Dedicated to selfless service

via Courtesy: Daily Pioneer published on October 19, 2010
Ram Lal

[ The RSS, from its inception in 1925, has tirelessly worked for the nation and making all Indians proud of their common civilisational heritage. In keeping with the highest traditions of Hinduism, the Sangh does not discriminate on grounds of caste, creed and religion. It celebrates pluralism ]

The Rashtriya Swayamsevak Sangh is not an unknown name today. The Sangh’s Swayamsevaks are spread all over the world not only in India. There are regular shakhas from Ladakh to Andaman and various programmes are organised throughout the year. There are 50,000 shakhas in 35,000 places in the entire country and 9,500 weekly meetings and 8,500 monthly meetings are held. More than one-and-a-half lakh service activities are being undertaken by Swayamsevaks for the uplift of neglected sections of the society, for generation of self-confidence and national feelings among them. Many Swayamsevaks are running several organisations in different. In the event of any tragedy faced by the nation, the Swayamsevaks have rendered selfless service.

The RSS was born in 1925 on Vijaya Dashami. The founder of the Sangh was Dr Keshavrao Baliram Hedgewar. It is said about Dr Hedgewar that he was a born patriot. In his early age he had thrown the sweets given to him at school on Queen Victoria’s birthday into the dustbin. Later he asked his brother, “Why should we celebrate the birthday of Queen Victoria?” His life was full of many such incidents.

At an early age he associated himself with the nationalist movement. He joined Calcutta Medical College because Kolkata was the main centre of revolutionary activities. He worked with many great revolutionaries there. On return he worked for the freedom movement alongwith great leaders of that time. Handling the entire arrangements of the 1920 Nagpur Congress Session, Dr Hedgewar urged the Congress leaders to demand full independence. His plea was not accepted at that time. Later when the Congress passed the resolution of full independence at the Lahore Session of 1929, all the Sangh shakhas wrote letters of thanks to the Congress. Dr Hedgewar went to jail twice during the freedom movement as did several Swayamsevaks.

Dr Hedgewar was pained to see the country’s subjugation. That is why these words were spoken at the time of affirmation by Swayamsevaks: “I have become a Swayamsevak of the Sangh in order to make the country free.” The other thing which pained him was that the Hindu society had forgotten national self-respect and become defeatist and disunited. It was to correct this situation that the Sangh was formed with the aim of instilling the feelings of national self-respect, selflessness and unity in Hindu society.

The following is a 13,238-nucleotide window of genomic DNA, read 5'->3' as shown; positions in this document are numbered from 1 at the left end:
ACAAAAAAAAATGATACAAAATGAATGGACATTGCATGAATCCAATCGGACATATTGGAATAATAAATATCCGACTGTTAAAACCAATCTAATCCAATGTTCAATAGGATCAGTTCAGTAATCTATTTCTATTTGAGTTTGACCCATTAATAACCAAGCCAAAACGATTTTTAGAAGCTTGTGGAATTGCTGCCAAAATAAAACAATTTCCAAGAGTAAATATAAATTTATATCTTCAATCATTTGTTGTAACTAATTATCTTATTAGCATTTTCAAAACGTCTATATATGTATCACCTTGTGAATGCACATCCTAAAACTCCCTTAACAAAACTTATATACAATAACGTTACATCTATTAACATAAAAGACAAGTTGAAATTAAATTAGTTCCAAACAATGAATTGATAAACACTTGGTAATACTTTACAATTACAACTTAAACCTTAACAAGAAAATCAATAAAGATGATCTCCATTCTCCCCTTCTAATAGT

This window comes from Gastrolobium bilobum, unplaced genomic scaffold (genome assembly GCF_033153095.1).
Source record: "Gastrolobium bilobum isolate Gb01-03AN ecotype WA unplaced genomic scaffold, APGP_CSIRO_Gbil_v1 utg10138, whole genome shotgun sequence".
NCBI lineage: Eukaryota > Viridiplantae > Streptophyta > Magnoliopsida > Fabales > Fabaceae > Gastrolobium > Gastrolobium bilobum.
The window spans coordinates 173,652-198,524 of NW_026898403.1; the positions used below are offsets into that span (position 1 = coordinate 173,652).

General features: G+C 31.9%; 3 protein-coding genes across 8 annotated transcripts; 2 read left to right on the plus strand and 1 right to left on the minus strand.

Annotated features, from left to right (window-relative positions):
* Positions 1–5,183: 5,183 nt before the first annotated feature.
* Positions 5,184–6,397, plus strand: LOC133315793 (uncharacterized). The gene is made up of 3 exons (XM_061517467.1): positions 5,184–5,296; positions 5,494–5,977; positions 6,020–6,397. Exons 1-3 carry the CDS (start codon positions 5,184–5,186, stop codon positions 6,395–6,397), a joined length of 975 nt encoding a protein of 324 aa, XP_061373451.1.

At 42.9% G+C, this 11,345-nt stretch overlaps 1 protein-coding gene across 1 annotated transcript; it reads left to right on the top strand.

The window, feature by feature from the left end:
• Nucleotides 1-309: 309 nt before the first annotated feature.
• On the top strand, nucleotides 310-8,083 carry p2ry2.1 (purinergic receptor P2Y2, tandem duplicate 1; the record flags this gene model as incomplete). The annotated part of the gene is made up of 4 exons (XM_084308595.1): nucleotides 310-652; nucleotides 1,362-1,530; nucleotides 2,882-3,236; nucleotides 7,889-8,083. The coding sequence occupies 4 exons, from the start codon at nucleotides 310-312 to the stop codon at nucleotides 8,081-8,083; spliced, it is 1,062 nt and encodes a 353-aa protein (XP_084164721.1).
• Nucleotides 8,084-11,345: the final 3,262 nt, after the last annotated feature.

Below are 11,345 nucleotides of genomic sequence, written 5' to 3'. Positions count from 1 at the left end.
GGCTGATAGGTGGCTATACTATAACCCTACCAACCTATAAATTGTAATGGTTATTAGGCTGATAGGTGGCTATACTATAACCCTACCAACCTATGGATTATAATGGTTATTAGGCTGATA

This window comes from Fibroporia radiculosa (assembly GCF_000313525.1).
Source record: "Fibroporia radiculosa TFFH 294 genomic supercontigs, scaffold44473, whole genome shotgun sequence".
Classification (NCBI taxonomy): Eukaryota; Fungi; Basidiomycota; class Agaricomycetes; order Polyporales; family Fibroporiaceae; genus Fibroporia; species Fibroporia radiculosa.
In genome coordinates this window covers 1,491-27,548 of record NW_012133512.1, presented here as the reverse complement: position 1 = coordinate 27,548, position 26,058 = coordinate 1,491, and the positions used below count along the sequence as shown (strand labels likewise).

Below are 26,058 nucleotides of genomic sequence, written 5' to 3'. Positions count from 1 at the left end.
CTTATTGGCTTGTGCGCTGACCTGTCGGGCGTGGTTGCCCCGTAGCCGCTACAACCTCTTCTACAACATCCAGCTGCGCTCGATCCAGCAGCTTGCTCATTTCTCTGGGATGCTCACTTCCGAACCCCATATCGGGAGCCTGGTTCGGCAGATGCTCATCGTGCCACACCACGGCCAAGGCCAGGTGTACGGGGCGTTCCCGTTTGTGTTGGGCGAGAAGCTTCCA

This concept of Dr Hedgewar was the result of positive thinking. Its purpose was not to oppose someone. So, it would be against the basic principles of the organisation to term it anti-Muslim or anti-Christian. We often hear people prejudiced against any Hindu or nationalist organisation like the Sangh to describe it as “conservative” and “communal”. Due to Hindus being tolerant, all religions were welcomed in India. Their followers came here and settled. Some of them merged with the local culture and some retained their independent existence.

The Hindu believes that the manner in which rivers having different sources of origin merge with the sea, people following different paths merge into the creator of all. This view allowed people of different faiths to live in India. And this in turn led to the creation of a plural society. The pluralism we see today is not despite of but because of Hindus and Hinduism. If Hinduism were to be weakened, then neither India would remain India nor would pluralism survive. Can pluralism be imagined in Pakistan?

In this background the RSS is a national necessity of this country. Swayamsevaks of Sangh are discharging their national duty by organising Hindus. In the daily shakhas of the Sangh efforts are made to develop the body, mind and soul of Swayamsevaks and to instil national feelings in them.